To those following the events over the last year there's no question why so many problems have occurred. Dr. Cooke is simply hiring the wrong people to be in charge of the AwD program. Watchdog wonders when, if ever, Dr. Cooke and her team will stop putting people in charge of the AwD program who have no real experience with its students or programming. Why not treat it like the other noncredit programs and put people with experience in the programs in charge?
Watchdog can't help but notice that these problems with the AwD program (and the AEBG Consortium for that matter) did NOT happen when Krista Warren was in charge. Seems like everyone except MiraCosta's relatively recent administration recognizes that Warren is a top dog educator. (Watchdog pun intended!). She was presented with the top associate faculty award for the state. She was selected by California's AEBG office to be on its field teams. She has been selected to give presentations on the programs she serves and has over 25 years experience. And yet ....
One thing is clear, recent changes are not adhering to MiraCosta's institutional goals of providing "superior educational opportunities and students support services to a diverse population of learners with a focus on their success," or a "vanguard educational institution committed to innovation and researched best practices," or being an "institution where each student has a high probability of achieving academic success." What is unclear is whether the goals of institutional excellence, inclusion and diversity not apply to students in the Adults with Disabilities program.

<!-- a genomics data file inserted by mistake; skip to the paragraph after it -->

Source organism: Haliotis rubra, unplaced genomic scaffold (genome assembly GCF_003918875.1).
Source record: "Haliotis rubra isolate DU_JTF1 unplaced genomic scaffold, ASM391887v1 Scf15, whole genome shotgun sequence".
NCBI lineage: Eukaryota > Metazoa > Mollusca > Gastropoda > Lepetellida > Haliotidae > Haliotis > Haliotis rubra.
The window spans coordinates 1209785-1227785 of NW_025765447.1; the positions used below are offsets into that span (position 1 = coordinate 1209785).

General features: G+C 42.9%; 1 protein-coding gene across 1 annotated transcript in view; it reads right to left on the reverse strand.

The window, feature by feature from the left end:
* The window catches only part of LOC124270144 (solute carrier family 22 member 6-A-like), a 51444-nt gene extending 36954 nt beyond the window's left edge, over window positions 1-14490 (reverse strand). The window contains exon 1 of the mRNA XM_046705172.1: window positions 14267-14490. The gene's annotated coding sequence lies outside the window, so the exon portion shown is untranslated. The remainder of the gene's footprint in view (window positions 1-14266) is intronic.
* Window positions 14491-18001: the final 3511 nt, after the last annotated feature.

By comparison, other community colleges have embraced neuro-diverse students and have been aggressively building their AwD programs to make sure the needs of students in their community who have disabilities have meaningful access to their campuses. MiraCosta's failure to embrace its students with the same vigor is gaining more attention as the months pass.
Because of the lack of collaboration, corrective action and ongoing missteps by administration, students and others have reported that they feel they have no recourse other than to start filing complaints with California Community Colleges and consulting with attorneys to share their concerns about the lack of equity and discriminatory practices. Student and others have started contacting the Disability Rights of California agency as well to share their concerns about recent events and other existing practices.
In the interim, students continue to urge MiraCosta to include adults with disabilities in its future equity plan (they were not included as a group in the past plan) to help MiraCosta better understand the inequity, exclusion and isolation that currently impacts some of its students. They are also urging MiraCosta to finally, for the first time, hire full-time faculty for the Adults with Disabilities program (like what the Consortium's AB86 Implementation Plan said to do) to finally build the noncredit program for students with disabilities like what it has done for students in other noncredit programs. Until then, residents and students will continue to ask why the Board keeps allowing these things to happen and why it is not making Sunny Cooke, who the Board hired, to make changes to stop these known problems.